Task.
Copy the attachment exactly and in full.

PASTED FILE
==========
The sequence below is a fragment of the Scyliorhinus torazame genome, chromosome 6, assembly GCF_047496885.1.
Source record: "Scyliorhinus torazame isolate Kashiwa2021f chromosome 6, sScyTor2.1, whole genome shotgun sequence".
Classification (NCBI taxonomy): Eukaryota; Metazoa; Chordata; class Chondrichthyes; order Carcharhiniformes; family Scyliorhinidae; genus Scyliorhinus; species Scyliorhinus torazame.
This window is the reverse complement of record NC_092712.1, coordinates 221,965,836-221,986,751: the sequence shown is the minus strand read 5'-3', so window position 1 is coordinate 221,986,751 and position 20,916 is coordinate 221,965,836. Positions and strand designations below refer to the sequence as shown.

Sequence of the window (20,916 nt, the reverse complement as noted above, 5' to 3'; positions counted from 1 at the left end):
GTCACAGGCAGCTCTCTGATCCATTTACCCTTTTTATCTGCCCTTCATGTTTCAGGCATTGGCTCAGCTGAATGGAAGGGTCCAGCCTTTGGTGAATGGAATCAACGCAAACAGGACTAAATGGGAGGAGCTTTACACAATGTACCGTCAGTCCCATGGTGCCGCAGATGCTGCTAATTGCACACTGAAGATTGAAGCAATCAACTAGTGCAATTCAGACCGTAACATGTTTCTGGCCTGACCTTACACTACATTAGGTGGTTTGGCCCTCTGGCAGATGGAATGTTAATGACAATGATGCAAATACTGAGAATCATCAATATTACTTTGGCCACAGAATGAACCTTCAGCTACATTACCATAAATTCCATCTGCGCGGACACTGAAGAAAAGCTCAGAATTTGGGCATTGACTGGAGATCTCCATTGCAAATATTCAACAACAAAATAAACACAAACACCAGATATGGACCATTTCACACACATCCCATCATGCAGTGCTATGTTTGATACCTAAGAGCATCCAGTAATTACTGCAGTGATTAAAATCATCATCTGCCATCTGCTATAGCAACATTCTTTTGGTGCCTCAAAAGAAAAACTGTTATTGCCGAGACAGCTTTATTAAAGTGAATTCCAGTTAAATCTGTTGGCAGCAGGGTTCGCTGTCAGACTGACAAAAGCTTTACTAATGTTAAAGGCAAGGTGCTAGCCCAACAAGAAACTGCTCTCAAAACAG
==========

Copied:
The sequence below is a fragment of the Scyliorhinus torazame genome, chromosome 6, assembly GCF_047496885.1.
Source record: "Scyliorhinus torazame isolate Kashiwa2021f chromosome 6, sScyTor2.1, whole genome shotgun sequence".
Classification (NCBI taxonomy): Eukaryota; Metazoa; Chordata; class Chondrichthyes; order Carcharhiniformes; family Scyliorhinidae; genus Scyliorhinus; species Scyliorhinus torazame.
This window is the reverse complement of record NC_092712.1, coordinates 221,965,836-221,986,751: the sequence shown is the minus strand read 5'-3', so window position 1 is coordinate 221,986,751 and position 20,916 is coordinate 221,965,836. Positions and strand designations below refer to the sequence as shown.

Sequence of the window (20,916 nt, the reverse complement as noted above, 5' to 3'; positions counted from 1 at the left end):
GTCACAGGCAGCTCTCTGATCCATTTACCCTTTTTATCTGCCCTTCATGTTTCAGGCATTGGCTCAGCTGAATGGAAGGGTCCAGCCTTTGGTGAATGGAATCAACGCAAACAGGACTAAATGGGAGGAGCTTTACACAATGTACCGTCAGTCCCATGGTGCCGCAGATGCTGCTAATTGCACACTGAAGATTGAAGCAATCAACTAGTGCAATTCAGACCGTAACATGTTTCTGGCCTGACCTTACACTACATTAGGTGGTTTGGCCCTCTGGCAGATGGAATGTTAATGACAATGATGCAAATACTGAGAATCATCAATATTACTTTGGCCACAGAATGAACCTTCAGCTACATTACCATAAATTCCATCTGCGCGGACACTGAAGAAAAGCTCAGAATTTGGGCATTGACTGGAGATCTCCATTGCAAATATTCAACAACAAAATAAACACAAACACCAGATATGGACCATTTCACACACATCCCATCATGCAGTGCTATGTTTGATACCTAAGAGCATCCAGTAATTACTGCAGTGATTAAAATCATCATCTGCCATCTGCTATAGCAACATTCTTTTGGTGCCTCAAAAGAAAAACTGTTATTGCCGAGACAGCTTTATTAAAGTGAATTCCAGTTAAATCTGTTGGCAGCAGGGTTCGCTGTCAGACTGACAAAAGCTTTACTAATGTTAAAGGCAAGGTGCTAGCCCAACAAGAAACTGCTCTCAAAACAG